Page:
Coverage: Tesla banks on successful Model 3 launch
It’s pegged as Tesla’s first affordable car, but the launch of the Model 3 means much more to the Silicon Valley automaker than just affordability.
CEO Elon Musk is hoping the Model 3 will open Tesla and its vehicles up to a larger market, something the company will need for long-term success.
Mike Ramsey of The Wall Street Journal had the day’s news:
Tony Wetzel is taking Thursday off to hang out at a Tesla Motors Inc. showroom outside of Boston and place a deposit on the electric-car maker’s latest model.
Referring to Thursday as Model 3 Day—in recognition of the public debut of the Silicon Valley auto maker’s first affordable vehicle—the 50-year-old Marshfield, Mass., resident and Tesla sedan owner has high expectations for the car.
“I’m confident the Model 3 will have many more bells and whistles than my Model S,” he said, referring to the car expected to be priced starting at roughly $35,000, but which won’t be delivered to customers until late 2017.
He isn’t the only one counting on a big showing for the car. Tesla Chief Executive Elon Musk wants the car to reverse years of losses and stanch hefty cash outflows. To him, it must accomplish something the Model S and Model X have failed to do: sell at a profit.
He designed the Model 3 to be built at lower cost and in higher volumes. Unlike the company’s pricey Model S and Model X—which sell on average for more than $100,000—it will made of steel instead of aluminum, and use a battery that goes fewer miles on a charge.
RBC Capital Markets auto analyst Joseph Spak says Tesla will have to make “compromises” to achieve high volumes, but “we doubt technology will be one of them.” Mr. Spak believes the vehicle could have semiautonomous driving technology.
Morgan Stanley auto analyst Adam Jonas said the Model 3 will have acceleration and handling characteristics on par with BMWs, and come in various configurations. “We expect the Model 3 range will include a variety of body styles including a four-door sedan, coupe, cabriolet, small SUV and other passenger configurations,” he said.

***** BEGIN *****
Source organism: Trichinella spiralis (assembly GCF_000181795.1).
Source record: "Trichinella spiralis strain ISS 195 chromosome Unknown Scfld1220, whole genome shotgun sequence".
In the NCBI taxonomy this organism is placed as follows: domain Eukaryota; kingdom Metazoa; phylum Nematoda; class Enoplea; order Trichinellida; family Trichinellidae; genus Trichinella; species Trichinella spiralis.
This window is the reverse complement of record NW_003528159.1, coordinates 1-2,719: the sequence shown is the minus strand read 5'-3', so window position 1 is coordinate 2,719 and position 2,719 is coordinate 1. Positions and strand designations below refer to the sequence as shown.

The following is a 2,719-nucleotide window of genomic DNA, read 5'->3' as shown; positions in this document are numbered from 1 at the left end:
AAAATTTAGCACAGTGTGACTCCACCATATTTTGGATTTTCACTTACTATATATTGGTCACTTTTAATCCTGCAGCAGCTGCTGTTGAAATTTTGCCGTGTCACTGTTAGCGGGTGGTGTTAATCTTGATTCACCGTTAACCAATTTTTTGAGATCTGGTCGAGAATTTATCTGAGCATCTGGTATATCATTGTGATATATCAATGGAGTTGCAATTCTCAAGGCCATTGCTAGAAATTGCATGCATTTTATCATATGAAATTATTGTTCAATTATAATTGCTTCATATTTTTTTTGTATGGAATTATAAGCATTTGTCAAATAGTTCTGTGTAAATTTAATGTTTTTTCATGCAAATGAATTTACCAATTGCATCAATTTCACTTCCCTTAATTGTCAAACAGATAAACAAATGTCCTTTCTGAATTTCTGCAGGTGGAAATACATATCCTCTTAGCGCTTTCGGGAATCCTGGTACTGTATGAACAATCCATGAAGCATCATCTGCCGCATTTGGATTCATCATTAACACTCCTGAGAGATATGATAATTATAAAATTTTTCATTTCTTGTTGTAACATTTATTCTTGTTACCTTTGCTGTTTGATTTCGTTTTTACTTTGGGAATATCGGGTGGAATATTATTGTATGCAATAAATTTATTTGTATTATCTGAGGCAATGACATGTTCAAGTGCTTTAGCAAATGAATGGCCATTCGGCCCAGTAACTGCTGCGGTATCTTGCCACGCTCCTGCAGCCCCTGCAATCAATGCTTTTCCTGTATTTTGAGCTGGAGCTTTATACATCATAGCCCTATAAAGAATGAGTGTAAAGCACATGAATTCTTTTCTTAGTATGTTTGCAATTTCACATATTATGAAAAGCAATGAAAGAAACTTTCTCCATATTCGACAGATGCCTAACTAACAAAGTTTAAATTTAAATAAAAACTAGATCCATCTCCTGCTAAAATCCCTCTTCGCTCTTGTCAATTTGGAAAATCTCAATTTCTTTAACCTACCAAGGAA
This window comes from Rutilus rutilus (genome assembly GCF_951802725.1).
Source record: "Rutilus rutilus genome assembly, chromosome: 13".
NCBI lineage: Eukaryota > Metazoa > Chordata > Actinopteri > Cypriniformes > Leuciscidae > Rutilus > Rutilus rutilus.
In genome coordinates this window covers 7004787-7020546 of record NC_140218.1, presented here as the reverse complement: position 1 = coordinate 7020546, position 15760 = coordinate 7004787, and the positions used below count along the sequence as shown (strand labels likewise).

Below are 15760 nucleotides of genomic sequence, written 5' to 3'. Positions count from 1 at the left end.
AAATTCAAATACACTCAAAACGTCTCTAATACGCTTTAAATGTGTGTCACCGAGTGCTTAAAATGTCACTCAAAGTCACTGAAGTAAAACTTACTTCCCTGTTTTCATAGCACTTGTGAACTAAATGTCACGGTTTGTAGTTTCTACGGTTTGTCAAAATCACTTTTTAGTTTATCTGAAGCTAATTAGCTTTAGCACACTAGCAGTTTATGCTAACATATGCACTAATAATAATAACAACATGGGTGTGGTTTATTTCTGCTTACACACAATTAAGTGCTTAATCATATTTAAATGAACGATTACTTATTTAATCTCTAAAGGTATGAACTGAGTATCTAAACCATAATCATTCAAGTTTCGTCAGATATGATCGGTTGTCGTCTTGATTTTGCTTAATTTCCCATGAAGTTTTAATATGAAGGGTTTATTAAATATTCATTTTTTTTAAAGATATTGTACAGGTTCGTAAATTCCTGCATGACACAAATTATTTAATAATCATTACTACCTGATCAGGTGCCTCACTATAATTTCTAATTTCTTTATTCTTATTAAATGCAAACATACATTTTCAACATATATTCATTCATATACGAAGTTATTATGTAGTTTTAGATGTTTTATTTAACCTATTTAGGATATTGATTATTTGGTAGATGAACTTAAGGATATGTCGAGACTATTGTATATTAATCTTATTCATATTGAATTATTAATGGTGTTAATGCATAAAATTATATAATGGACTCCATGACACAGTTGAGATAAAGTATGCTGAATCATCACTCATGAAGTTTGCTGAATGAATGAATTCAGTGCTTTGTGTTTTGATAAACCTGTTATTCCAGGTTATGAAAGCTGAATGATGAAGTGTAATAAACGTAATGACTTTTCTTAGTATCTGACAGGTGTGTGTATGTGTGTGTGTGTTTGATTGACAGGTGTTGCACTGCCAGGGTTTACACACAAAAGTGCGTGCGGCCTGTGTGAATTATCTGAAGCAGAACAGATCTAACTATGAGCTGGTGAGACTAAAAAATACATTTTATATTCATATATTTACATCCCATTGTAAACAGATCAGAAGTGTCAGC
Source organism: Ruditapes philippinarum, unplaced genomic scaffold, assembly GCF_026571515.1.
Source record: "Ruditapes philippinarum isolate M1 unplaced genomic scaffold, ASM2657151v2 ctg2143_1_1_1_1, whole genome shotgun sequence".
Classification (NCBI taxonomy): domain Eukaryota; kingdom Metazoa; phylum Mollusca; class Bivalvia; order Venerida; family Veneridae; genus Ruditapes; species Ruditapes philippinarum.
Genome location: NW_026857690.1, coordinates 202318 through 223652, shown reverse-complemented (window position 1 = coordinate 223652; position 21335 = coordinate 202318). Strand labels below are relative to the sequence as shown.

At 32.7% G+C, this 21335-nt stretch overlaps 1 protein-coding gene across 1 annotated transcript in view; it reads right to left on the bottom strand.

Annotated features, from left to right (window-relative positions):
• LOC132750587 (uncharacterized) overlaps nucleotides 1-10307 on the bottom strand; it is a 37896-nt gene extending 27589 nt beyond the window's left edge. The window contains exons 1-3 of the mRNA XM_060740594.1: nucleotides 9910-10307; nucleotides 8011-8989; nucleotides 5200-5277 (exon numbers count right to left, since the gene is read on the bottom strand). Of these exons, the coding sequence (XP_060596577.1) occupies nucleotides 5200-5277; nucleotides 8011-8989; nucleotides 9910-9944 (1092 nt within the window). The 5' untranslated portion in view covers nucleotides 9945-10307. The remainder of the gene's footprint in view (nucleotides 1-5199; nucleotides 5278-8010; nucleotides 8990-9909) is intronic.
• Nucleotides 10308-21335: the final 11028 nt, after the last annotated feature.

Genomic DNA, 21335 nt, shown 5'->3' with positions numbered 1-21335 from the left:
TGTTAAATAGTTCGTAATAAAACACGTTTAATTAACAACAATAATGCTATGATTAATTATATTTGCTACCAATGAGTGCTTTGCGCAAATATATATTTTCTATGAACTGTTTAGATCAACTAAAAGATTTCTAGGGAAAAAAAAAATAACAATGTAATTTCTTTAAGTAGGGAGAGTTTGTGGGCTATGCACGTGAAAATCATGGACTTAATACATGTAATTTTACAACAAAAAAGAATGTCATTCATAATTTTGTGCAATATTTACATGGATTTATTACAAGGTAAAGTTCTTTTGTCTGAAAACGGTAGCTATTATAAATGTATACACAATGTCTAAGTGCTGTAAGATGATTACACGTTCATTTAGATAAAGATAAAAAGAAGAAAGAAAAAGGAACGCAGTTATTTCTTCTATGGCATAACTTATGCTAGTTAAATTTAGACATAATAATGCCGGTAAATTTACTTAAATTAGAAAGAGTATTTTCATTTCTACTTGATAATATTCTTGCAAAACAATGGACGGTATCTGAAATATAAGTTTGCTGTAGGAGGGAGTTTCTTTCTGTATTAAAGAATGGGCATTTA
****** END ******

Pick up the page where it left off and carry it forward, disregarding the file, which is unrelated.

Mr. Musk’s ultimate goal is get the vehicle to a wider market, forecasting 500,000 total company sales annually by 2020. Much of that increase would come from a Model 3 that competes against mass-market cars from General Motors Co.’s Chevrolet and Nissan Motor Co.’s Leaf.
Dee-Ann Durbin of the Associated Press explained why the Model 3 is Tesla’s biggest test yet:
The Model 3 is the most serious test yet of 13-year-old Tesla’s ability to go from a niche player to a full-fledged automaker. It could be the car that finally makes electrics mainstream – or customers could be scared off by Tesla’s limited number of stores and service centers. Either way, the Model 3 is already changing the industry, spurring competitors to speed development of electric cars and improve their battery range.
“The Model 3 is going to be a pivotal model for Tesla,” said Patrick Min, a senior analyst with the car buying site TrueCar.com.
Tesla didn’t release details about the car before the event. Potential buyers could start putting down $1,000 deposits Thursday for the Model 3. It’s scheduled to go on sale at the end of next year.